Russia’s potential growth rate ‘close to zero’ Premium

Shrinking labour force undermines Moscow’s ability to pull out of recession

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Russia’s potential economic growth rate may have fallen close to zero as a result of its shrinking labour force.

The country’s working-age population peaked at 90m in 2006 and has fallen by around 5m since, a rate of decline that is expected to accelerate in the coming years.

“In the next five years the number of working age people is set to decline by 1m [a year] on the back of limited labour inflows from the ‘below-working age’ cohorts as well as the increasingly large number of people reaching the official pension age of 55 years for women and 60 for men,” says Vladimir Osakovskiy, Russia and CIS economist at Bank of America Merrill Lynch.

The first chart shows the past and projected annual change (the upward blip in 2015 results from the seizure of Crimea, which is now classed as Russian by Rosstat, Moscow’s statistics agency).

Mr Osakovskiy argues that as a result, Russia’s potential growth rate has “already slowed to close to zero or even dipped into negative territory in 2016”, with any rise in total factor productivity unlikely to outweigh the reduction in the quantity of both labour and capital Russia is able to deploy, as the second chart shows.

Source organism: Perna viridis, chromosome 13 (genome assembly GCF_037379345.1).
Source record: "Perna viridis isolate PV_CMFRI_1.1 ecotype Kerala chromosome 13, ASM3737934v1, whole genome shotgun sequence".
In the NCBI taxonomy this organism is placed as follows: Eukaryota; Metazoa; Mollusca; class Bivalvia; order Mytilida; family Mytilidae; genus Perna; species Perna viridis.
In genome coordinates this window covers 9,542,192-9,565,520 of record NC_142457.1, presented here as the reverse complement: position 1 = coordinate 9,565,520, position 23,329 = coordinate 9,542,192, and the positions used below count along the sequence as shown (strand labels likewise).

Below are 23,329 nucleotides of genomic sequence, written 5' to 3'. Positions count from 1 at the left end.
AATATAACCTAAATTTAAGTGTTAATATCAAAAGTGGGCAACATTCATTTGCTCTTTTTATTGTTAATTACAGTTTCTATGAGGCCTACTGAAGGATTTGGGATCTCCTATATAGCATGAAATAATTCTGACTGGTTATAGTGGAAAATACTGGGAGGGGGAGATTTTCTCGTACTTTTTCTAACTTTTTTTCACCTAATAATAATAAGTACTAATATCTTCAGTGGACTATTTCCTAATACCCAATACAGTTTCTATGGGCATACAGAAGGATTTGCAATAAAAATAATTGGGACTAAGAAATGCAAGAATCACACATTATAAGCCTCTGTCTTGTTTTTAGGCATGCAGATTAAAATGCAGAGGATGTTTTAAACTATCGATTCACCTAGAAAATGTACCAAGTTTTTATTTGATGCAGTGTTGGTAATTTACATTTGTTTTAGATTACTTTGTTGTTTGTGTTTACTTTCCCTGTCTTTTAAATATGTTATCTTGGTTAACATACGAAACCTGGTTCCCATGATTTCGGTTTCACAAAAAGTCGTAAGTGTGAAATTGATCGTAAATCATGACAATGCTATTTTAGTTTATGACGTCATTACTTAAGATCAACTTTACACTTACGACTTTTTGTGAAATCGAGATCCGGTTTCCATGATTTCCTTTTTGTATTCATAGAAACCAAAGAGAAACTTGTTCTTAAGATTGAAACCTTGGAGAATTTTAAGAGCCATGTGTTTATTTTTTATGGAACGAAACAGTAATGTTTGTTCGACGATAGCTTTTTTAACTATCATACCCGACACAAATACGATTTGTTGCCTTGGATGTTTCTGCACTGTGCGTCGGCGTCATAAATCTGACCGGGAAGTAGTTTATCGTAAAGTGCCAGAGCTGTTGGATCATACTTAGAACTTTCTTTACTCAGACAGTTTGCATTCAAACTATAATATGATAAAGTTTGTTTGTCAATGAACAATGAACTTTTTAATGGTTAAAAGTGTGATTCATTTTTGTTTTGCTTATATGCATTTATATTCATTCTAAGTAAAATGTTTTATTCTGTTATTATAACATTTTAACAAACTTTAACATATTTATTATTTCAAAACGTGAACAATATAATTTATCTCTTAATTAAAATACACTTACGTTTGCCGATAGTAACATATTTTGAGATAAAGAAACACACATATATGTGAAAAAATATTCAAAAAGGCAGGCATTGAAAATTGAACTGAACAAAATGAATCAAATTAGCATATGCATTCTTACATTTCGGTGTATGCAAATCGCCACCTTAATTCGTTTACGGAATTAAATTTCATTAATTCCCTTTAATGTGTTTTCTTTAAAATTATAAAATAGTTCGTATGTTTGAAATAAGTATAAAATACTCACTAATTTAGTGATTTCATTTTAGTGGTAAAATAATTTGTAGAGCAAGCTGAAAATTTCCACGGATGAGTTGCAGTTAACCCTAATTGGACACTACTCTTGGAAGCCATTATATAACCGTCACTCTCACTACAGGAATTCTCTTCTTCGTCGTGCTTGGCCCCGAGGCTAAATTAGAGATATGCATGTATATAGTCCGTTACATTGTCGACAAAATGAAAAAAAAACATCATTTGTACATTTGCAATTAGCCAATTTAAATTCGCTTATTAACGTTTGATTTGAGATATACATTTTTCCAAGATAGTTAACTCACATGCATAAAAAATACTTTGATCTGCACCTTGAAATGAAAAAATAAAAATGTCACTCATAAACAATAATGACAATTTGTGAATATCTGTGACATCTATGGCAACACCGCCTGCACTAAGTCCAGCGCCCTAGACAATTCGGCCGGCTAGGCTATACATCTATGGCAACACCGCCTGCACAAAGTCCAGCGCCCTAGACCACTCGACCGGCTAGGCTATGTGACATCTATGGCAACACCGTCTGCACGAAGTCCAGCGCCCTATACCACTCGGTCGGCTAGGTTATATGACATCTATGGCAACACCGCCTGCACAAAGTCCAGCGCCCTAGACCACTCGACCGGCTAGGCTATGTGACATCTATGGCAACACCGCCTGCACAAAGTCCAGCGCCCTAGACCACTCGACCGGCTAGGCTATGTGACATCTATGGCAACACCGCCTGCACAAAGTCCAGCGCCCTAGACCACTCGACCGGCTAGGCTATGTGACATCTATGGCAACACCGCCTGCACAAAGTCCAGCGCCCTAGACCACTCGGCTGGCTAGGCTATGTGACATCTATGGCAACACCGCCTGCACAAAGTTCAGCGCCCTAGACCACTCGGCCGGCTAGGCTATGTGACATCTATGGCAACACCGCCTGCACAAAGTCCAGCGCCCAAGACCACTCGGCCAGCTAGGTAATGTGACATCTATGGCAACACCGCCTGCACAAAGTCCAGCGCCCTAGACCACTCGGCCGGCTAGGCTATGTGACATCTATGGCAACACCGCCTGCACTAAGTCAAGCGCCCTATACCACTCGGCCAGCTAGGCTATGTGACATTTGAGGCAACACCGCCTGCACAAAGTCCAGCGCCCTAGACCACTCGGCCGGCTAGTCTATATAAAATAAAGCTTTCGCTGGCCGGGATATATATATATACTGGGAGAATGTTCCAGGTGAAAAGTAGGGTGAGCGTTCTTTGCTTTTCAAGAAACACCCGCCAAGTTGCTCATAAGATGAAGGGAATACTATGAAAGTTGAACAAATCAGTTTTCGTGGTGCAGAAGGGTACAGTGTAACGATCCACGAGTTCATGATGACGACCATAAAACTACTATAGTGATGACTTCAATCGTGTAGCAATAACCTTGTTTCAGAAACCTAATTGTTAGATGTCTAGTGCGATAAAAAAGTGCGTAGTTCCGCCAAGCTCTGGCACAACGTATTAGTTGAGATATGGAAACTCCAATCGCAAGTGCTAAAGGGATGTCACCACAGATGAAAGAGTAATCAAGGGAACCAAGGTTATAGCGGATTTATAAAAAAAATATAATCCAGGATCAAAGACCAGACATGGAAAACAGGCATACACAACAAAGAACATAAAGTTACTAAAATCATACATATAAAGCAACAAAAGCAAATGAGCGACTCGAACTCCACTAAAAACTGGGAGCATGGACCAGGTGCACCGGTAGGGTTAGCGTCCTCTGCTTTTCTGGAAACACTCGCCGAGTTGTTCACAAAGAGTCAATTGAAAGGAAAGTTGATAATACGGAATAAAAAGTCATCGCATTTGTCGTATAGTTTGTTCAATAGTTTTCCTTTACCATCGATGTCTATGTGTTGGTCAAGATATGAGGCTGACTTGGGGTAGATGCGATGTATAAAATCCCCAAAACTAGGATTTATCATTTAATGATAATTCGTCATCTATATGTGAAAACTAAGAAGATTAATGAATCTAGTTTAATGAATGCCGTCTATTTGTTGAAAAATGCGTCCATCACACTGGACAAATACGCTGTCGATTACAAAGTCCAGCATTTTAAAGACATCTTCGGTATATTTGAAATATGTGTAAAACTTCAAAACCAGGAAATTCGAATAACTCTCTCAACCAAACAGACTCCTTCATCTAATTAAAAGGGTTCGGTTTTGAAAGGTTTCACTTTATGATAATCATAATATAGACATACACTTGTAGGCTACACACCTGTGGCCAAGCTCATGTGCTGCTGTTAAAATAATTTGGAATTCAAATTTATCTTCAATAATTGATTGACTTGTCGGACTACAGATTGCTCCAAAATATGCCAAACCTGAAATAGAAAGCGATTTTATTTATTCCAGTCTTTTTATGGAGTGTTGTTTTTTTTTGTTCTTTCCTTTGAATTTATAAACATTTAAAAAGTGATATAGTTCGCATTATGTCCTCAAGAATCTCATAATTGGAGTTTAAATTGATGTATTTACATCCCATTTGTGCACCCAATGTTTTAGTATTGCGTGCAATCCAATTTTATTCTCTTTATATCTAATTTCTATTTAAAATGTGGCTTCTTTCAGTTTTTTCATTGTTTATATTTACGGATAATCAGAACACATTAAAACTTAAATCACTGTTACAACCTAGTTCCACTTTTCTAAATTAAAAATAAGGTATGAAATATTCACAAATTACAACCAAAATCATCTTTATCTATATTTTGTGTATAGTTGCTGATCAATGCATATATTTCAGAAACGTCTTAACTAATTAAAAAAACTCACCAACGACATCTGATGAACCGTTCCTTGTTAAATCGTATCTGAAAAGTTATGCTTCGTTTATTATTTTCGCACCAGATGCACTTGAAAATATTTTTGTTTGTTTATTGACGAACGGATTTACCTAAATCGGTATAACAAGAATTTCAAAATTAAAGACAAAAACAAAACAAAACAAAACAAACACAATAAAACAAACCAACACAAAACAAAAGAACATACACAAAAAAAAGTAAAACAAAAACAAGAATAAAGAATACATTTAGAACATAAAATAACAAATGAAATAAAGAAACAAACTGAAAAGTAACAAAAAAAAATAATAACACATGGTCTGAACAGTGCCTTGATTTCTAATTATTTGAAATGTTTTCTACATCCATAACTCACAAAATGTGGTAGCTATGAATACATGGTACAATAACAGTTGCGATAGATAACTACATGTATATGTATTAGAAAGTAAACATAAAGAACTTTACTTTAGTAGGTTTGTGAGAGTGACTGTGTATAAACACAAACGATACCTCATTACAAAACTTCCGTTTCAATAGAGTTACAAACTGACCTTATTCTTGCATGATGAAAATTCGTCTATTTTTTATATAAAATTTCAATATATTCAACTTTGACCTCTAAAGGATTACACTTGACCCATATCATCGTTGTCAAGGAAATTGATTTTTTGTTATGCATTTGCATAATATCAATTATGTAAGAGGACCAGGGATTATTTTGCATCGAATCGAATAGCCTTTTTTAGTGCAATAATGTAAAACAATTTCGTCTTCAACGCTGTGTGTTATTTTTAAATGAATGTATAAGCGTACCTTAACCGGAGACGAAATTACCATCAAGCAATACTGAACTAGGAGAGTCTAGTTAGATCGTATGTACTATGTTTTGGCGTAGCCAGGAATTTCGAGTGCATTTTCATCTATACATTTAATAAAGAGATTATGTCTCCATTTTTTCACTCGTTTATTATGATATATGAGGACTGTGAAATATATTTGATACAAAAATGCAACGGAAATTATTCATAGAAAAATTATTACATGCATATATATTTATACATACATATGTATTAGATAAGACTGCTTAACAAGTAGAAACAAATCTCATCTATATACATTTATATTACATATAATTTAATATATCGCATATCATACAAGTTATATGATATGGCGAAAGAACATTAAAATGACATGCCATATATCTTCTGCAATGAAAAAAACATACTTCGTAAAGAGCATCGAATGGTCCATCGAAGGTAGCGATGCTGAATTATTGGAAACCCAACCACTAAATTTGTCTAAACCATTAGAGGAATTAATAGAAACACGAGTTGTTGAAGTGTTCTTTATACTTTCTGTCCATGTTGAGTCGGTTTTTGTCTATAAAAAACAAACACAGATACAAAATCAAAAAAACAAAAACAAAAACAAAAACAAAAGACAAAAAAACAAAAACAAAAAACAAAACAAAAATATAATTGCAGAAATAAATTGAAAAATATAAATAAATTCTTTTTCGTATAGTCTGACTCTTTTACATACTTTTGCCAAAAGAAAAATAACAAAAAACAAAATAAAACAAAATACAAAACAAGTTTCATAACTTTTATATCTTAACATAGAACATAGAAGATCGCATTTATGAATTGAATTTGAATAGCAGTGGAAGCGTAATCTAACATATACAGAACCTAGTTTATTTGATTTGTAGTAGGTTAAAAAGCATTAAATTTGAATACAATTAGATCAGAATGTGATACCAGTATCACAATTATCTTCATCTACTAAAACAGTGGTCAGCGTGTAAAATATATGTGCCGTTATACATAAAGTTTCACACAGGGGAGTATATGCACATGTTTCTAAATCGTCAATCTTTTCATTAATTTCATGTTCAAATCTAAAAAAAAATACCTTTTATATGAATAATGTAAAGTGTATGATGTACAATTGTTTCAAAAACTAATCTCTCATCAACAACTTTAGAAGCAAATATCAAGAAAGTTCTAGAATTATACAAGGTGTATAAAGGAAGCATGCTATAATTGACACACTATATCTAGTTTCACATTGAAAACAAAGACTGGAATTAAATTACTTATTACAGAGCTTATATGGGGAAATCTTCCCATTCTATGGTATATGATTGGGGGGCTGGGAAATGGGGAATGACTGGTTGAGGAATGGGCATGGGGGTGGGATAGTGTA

If true, this suggests that any recovery from Russia’s two-year long recession is likely to be muted. The shrinkage of Russia’s workforce also has a number of other good and bad repercussions.

The good news is that Russia’s longest recession for 20 years has not led to a meaningful rise in unemployment that, at 5.8 per cent, is at one of the lowest levels seen in the country since independence in 1991.

Moreover, unemployment has stayed low despite a rise in the labour force participation rate, the proportion of the working-age population that is either employed or actively seeking work.

“Although total employment has been stagnating since 2007-08 and the labour force has actually declined over the period, the participation rate has been rising steadily to above 69 per cent in 2015, the highest level in the entire post-USSR history of Russia,” Mr Osakovskiy says.

While this has helped shield ordinary Russians from the full impact of the recession, it may limit the Bank of Russia’s ability to cut interest rates far below their current level of 11 per cent.

At present, the weakness of consumer demand, due to the declining labour force, is likely to be keeping inflationary pressures in check. But this could change rapidly.

Mr Osakovskiy forecasts that economic growth will edge back into positive territory in the second half of this year, before accelerating to around 1.1 per cent in 2017.

This, combined with the ongoing decline in the working-age population, means the country’s negative output gap could have disappeared by the end of next year, he believes.

“Even a technical, base effect-driven acceleration of real GDP growth to above 1.5 per cent could revive concerns about economic overheating,” Mr Osakovskiy says.

“In particular, with a very tight labour market in general, any meaningful recovery of economic growth and labour demand should quickly translate into increasingly robust nominal and real wage growth. This could start to support inflationary pressures sooner rather than later.”

Charles Robertson, global chief economist at Renaissance Capital, a Moscow-based investment bank, is a little more upbeat about Russian growth.

His starting point is that emerging market countries typically have a baseline potential growth rate of 3 per cent. With Russia’s working age population shrinking at 1.2 per cent a year, he argues that leaves potential GDP growth of 1.8 per cent a year.